Augmented reality (AR) apps for smartphones and tablets are changing the way we interact with the world around us…at least until our arms get tired. There’s no question that AR technology is one of the fastest growing niche technology markets, outpacing (at least in marketing hype) other enhanced optic advancements like 3D. But as with all niche technologies I have to ask, is it something that the average user will ever utilize on a regular basis, or is it just something cool to look at but soon to be forgotten?
That said, vendors at this year’s annual Augmented Reality Event conference in Santa Clara, CA will undoubtedly be trying to convince us all of the former, that soon augmented reality will be an integral part of our digital existence, hoping that in the very near future we’ll all think the only way to interact with the real world is to cover it all with an expansive digital overlay.
While I can certainly envision a future where AR certainly has a place—applications for education, medicine, and of course entertainment—the current challenges this burgeoning technology faces may in fact be its undoing, its dependence on external devices; leading me to hope, at least, that there will always be certain places where AR simply doesn’t belong.
Here’s how augmented reality applications and technologies currently work: Say, for example, that I’m at an art gallery that has created its own augmented reality app. As I furrow my brow in a vain attempt to understand the meaning behind some blobby figures lying next to a Van Gogh-esque blobby haystack all I have to do is look at the picture through my smartphone and the whole piece comes to life, with developers designing apps that do things from communicate useful information about the artwork to actually making it move and come alive.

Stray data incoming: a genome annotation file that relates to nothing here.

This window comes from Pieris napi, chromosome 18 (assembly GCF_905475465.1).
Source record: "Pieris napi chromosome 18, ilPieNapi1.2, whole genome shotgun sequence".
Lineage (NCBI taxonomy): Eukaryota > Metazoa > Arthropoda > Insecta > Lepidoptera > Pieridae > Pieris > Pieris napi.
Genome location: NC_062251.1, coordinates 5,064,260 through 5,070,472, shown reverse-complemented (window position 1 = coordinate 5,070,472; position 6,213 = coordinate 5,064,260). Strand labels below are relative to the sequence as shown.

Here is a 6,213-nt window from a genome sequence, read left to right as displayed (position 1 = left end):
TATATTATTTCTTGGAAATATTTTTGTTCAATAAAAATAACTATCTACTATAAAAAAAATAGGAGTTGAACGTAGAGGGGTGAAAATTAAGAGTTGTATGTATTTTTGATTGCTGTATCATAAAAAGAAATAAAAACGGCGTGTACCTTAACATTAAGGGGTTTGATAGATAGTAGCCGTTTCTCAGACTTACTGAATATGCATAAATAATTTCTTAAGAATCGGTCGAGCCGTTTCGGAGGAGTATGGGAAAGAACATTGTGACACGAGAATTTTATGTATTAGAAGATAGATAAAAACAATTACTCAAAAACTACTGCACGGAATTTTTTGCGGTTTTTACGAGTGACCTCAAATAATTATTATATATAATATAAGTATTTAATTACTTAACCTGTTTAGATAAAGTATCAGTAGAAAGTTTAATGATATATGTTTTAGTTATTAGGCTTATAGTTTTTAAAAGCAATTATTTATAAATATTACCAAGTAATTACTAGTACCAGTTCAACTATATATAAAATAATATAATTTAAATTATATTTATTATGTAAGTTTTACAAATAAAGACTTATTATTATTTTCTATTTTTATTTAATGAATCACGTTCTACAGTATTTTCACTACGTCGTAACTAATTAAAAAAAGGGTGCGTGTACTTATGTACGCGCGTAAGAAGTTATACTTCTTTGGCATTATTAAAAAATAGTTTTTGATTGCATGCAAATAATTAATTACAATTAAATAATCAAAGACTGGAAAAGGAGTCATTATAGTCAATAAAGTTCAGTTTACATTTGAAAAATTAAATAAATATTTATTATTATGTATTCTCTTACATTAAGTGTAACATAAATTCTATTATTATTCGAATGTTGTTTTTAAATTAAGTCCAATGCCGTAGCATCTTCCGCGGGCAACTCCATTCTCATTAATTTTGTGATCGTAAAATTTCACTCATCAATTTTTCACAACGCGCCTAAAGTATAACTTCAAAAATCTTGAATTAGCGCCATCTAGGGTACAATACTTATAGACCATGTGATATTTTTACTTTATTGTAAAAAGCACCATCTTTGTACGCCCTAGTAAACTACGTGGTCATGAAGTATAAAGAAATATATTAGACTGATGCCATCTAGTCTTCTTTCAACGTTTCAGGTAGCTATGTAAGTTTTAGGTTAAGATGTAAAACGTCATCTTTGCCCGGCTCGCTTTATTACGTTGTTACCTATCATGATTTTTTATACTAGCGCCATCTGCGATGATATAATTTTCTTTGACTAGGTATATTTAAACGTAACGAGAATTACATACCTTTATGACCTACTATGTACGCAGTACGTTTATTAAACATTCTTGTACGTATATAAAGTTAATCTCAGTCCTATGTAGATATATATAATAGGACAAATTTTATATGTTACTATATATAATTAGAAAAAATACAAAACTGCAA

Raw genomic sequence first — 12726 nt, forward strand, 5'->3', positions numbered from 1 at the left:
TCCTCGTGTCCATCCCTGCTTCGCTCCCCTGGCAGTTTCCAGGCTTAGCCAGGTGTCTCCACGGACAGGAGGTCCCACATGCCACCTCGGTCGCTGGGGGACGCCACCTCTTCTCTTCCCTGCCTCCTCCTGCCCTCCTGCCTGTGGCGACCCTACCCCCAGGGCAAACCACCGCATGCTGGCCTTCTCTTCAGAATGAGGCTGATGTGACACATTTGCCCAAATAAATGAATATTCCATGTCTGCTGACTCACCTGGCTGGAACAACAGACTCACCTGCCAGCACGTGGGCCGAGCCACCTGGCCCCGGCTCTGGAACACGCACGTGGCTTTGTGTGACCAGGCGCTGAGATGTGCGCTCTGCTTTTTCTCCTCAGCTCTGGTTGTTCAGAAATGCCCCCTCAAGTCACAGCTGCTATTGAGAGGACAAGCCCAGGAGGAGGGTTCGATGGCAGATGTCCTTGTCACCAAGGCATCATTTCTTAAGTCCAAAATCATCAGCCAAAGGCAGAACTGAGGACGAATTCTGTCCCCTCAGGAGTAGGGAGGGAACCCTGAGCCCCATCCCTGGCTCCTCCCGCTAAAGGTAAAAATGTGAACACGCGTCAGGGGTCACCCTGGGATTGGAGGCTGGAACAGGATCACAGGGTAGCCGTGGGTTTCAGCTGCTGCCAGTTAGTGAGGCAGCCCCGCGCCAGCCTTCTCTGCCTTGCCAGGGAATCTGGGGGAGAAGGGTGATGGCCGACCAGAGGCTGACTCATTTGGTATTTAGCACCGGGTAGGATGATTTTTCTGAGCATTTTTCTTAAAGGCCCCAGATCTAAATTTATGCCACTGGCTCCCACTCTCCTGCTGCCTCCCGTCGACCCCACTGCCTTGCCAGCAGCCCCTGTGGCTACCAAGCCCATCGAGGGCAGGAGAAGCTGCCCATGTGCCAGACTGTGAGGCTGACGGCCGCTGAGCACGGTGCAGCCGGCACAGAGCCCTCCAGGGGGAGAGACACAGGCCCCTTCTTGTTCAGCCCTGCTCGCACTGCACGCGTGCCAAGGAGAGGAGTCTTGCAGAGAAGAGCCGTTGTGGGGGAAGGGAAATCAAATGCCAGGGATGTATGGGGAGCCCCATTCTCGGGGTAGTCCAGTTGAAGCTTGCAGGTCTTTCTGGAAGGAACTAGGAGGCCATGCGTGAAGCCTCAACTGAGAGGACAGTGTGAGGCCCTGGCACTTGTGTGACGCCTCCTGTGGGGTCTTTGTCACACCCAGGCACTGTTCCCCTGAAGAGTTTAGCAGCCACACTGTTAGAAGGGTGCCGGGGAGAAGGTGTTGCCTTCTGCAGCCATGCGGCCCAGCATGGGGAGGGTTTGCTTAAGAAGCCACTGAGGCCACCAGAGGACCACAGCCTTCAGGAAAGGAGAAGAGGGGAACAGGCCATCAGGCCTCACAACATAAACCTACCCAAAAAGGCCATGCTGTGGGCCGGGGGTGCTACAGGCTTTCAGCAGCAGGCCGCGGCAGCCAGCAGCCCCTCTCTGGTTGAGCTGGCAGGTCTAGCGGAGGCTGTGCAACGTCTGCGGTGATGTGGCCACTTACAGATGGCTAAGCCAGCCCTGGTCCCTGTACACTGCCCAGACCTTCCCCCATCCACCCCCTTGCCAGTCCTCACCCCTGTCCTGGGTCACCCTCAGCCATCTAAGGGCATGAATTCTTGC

But one example of the thousands of current applications for AR, it goes to show the sort of thing those developers, designers, and AR entrepreneurs are going for, the seamless integration of technology into our every day existence. Of course nothing is particularly seamless when you actually have to get your phone out of your pocket, load the app, wait for the app to recognize what you’re looking at and then provide you with the requisite AR experience—in that time I could have taken an entire art history course—but then again our devices are changing as well.
The hot topic at this year’s AR event is, of course, hands-free augmented reality devices, particularly Google’s Project Glass, the new AR eyewear from the search engine giant. But such wearable technology, as I’ve said in the past, comes with its own set of challenges, particularly that the vast majority of technology users have shown an aversion for wearing anything to experience such augmentation—consider that glasses have always been the key obstacle preventing mass adoption of 3D technology.
Of course the technological advancement beyond that could very well be some so9rt of integrated Cyberpunk-esque cybernetic eye, but let’s hope it doesn’t come to that.
In the end, while I think there is a new frontier being discovered for augmented reality applications—consider being able to try on clothes or cars with AR GPS overlays and such—the true reality for this technology is that it doesn’t belong everywhere, meaning that hopefully in fifty years when we’re looking to reconnect with nature, we won’t need some sort of cybernetic AR eyepiece to do so.